Amazon announces fuel and inflation surcharges for FBA sellers

In a notice to sellers on Wednesday, Amazon said it will impose a 5% fuel and inflation surcharge on third-party sellers using FBA, which will begin on April 28, the first such surcharge the company has imposed.

The surcharge will apply to all product types such as apparel, hazmat, small and light items, and all products shipped from FBA fulfillment centers, the notice said.

Amazon spokesman Patrick Graham said the surcharge applies only to fees paid by sellers who use FBA, which includes storing, packaging and shipping products, and other sellers who do not use FBA will not be affected.

In response to business shifts related to the pandemic, Amazon has increased fees to offset its rising operating costs. While the company has returned to post-pandemic normalcy, it is facing a surge in inflation, especially in fuel costs.

The latest fee hike was announced in November last year and took effect in January this year. Amazon said in the notice that its operating costs have risen since the start of the pandemic due to hourly wage increases, hiring workers and building more warehouses. Surcharges are a better option for sellers than permanently changing their fee structure, a mechanism widely used by supply chain suppliers.

Amazon said: “As Covid-19 restrictions are eased around the world, we expect operations to return to normal in 2022, but fuel and inflation pose further challenges. It is unclear whether these inflation costs will rise or fall, or whether they will How long it lasted, so we adjusted the policy. We did not have a permanent fee adjustment policy, but for the first time fuel and inflation surcharges will be introduced, which is the first time such a policy has been introduced.”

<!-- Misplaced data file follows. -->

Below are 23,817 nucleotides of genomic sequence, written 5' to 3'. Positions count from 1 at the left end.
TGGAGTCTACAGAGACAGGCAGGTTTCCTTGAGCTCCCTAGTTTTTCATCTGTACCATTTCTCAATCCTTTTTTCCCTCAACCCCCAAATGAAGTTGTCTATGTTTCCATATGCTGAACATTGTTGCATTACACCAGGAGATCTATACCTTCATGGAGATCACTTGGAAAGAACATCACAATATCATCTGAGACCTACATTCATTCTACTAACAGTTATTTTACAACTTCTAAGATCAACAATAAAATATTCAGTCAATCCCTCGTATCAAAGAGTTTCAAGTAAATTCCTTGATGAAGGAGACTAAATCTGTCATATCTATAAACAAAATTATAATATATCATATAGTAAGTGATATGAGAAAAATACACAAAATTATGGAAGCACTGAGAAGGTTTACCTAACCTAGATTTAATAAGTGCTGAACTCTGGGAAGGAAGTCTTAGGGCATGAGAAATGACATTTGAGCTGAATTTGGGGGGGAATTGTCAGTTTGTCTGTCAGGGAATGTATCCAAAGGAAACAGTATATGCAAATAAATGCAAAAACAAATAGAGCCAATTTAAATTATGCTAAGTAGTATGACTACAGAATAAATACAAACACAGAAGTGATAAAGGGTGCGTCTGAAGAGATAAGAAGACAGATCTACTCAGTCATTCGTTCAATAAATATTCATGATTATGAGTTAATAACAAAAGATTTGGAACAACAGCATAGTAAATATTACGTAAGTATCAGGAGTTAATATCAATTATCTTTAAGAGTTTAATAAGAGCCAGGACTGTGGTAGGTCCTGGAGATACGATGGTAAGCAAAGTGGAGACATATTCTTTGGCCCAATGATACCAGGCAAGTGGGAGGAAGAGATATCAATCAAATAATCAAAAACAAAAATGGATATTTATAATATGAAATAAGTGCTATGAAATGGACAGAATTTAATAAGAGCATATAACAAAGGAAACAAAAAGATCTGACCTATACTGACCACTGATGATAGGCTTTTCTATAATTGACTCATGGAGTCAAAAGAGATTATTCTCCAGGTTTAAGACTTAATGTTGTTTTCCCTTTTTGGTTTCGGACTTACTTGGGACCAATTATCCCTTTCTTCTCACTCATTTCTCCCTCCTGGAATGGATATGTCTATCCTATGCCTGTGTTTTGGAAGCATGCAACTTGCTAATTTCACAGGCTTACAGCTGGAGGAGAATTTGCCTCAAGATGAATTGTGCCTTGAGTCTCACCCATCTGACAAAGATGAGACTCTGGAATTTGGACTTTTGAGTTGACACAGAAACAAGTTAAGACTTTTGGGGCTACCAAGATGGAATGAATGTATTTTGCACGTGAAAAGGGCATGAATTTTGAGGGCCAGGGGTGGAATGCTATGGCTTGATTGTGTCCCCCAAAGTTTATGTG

Rising fees Amazon charges sellers could translate into higher costs for consumers as businesses try to pass the rising fees on to sellers.

Sellers sharply raised prices by 11.2% in March, the most since 2010, the Bureau of Labor Statistics said on Wednesday. Consumer prices surged 8.5% in March from a year earlier, the biggest gain since 1981.

Amazon said: “Like many companies, we have experienced significant cost increases and are absorbing them wherever possible to reduce the impact on our selling partners. We are raising fees only to address permanent costs and ensure our Charges are competitive with those of other service providers. Amazon’s competitors FedEx and UPS have fuel surcharges.”

Amazon also highlighted that it charges a fuel inflation fee of 24 cents per unit, which is lower than what UPS and FedEx charge as of March 21, which charge 42 cents and 49 cents, respectively.

While Amazon blamed the surcharge on inflation and rising fuel costs, Stacy Mitchell, co-chair of the antitrust group Institute for Local Self Reliance, criticized the company's statement Wednesday, saying Amazon was taking advantage of the timing.

"Amazon continues to increase the fees it charges sellers who rely on its platform. The new fees are a way to take more money out of the pockets of independent businesses and into Amazon's coffers," Mitchell said.

Amazon's third-party marketplaces are an important part of its business. Independent merchants list millions of products on third-party marketplaces. It has about 2 million sellers, and more than half of the items sold on come from these sellers.

It is understood that in 2021, Amazon will have about 2 million sellers, 89% of which use FBA. Sellers paid Amazon about $103 billion in fees, or about 22% of the company's revenue. Amazon's 2021 revenue will be nearly $470 billion, with a profit of $33.4 billion.

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